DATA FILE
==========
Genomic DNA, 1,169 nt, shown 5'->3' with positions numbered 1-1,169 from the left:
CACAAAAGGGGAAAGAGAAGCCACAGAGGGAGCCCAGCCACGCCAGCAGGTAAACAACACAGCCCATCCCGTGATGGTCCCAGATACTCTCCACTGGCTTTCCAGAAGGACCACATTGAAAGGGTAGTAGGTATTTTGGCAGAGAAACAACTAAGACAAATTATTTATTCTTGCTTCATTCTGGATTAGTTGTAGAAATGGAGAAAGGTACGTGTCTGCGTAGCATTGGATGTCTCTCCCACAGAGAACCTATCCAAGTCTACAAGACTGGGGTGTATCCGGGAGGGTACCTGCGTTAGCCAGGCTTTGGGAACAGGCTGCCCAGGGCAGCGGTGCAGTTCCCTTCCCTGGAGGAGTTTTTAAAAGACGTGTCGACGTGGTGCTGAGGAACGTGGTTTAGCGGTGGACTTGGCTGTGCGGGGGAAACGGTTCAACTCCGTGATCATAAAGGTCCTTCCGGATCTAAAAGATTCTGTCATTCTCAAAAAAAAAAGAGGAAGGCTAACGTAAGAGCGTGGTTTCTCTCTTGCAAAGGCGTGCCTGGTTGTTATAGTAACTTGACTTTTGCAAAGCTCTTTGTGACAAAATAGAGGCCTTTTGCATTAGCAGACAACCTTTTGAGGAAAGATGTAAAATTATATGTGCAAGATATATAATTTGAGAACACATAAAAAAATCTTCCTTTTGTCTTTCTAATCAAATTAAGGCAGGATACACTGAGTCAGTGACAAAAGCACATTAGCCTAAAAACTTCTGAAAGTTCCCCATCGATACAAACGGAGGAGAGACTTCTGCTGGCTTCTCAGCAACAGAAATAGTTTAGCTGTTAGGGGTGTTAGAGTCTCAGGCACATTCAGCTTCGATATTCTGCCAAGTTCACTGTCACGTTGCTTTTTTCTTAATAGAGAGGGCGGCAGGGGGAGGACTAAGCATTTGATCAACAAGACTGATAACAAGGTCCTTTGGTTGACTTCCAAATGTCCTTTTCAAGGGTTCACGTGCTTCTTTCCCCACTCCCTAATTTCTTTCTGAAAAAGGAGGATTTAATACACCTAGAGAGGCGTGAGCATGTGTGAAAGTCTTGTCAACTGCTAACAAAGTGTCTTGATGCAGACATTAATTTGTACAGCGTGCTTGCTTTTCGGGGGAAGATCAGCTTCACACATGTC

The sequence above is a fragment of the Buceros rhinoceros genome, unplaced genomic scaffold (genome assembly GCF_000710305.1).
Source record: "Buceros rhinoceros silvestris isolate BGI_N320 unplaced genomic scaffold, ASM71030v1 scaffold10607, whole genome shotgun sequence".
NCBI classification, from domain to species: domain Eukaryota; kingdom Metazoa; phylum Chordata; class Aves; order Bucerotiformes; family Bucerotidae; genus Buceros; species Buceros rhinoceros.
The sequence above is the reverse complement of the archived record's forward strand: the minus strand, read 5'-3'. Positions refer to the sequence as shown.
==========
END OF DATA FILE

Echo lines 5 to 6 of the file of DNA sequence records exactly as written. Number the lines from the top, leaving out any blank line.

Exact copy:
NCBI classification, from domain to species: domain Eukaryota; kingdom Metazoa; phylum Chordata; class Aves; order Bucerotiformes; family Bucerotidae; genus Buceros; species Buceros rhinoceros.
The sequence above is the reverse complement of the archived record's forward strand: the minus strand, read 5'-3'. Positions refer to the sequence as shown.